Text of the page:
Related Companies of California and AF Evans Company — companies
who have donated tens of thousands of dollars to Angelides’s run
for governor.

According to the state campaign finance database, the Angelides
2006 campaign has nearly 2,500 donors and $14.5 million in cash;
Friends of Phil Angelides has $802,000; and his committee, Standing
Up for California, has $1.55 million. Public employee unions,
building trade unions, and trial lawyers have donated millions to
his political committees. Furthermore, what goes around comes
around: Friends of Barbara Boxer has donated $5,000 to the
Angelides campaign; Paul Pelosi, Nancy’s husband, gave him $10,000.
Casino interests have donated at least $50,000. A general partner
of Live Oak Associates II, William Falik, sent a check for

But the biggest contributor, by far, is — guess who? Since 2001,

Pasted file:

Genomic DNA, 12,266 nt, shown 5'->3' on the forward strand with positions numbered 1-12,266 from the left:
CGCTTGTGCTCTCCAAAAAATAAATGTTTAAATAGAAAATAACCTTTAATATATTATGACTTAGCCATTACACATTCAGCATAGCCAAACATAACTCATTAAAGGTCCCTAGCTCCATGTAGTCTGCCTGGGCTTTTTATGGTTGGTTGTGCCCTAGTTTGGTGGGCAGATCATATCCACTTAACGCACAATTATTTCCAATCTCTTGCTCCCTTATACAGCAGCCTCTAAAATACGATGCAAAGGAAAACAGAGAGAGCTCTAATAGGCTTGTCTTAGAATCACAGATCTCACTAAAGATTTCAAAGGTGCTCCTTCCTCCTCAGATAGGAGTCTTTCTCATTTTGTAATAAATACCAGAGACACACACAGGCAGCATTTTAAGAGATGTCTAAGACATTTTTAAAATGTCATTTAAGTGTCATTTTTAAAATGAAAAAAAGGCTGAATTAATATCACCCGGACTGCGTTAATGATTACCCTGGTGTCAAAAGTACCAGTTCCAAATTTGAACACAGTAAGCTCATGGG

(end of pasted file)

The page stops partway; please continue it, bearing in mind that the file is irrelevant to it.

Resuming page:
Tsakopoulos has donated $1.4 million to Angelides’s campaign
committees. His daughter Eleni Tsakopoulos-Kounalakis has given
Angelides $250,000. Other of his relatives have contributed a total
of more than $200,000. If Arnold Schwarzenegger is the captive of
the Chamber of Commerce, Angelides is the captive of Angelo

Like Schwarzenegger, Angelides promotes himself as a populist
reformer. “I see a state budget still bleeding red ink as
politicians in Sacramento fail to face fiscal reality,” he said
recently. Huh? The guy has been in charge of the state treasury for
nearly eight years! In all that time he has not achieved a reform
of lasting significance such as taxing commercial real estate or
putting a sales tax on Internet transactions or raising taxes on
the wealthy by a point. Instead, he has sat by waiting for
permission to reach for the brass ring. And that, ladies and
gentlemen, is all you need to know about the man who would be
governor: Angelo Tsakopoulos.

Investigative reporter Peter Byrne writes for Mother Jones,
Salon.com, Scientific American, San Francisco, S.F. Weekly, Metro
Newspapers, and other venues. This article was reprinted with the
permission of the North Bay Bohemian. Check out peterbyrne.info.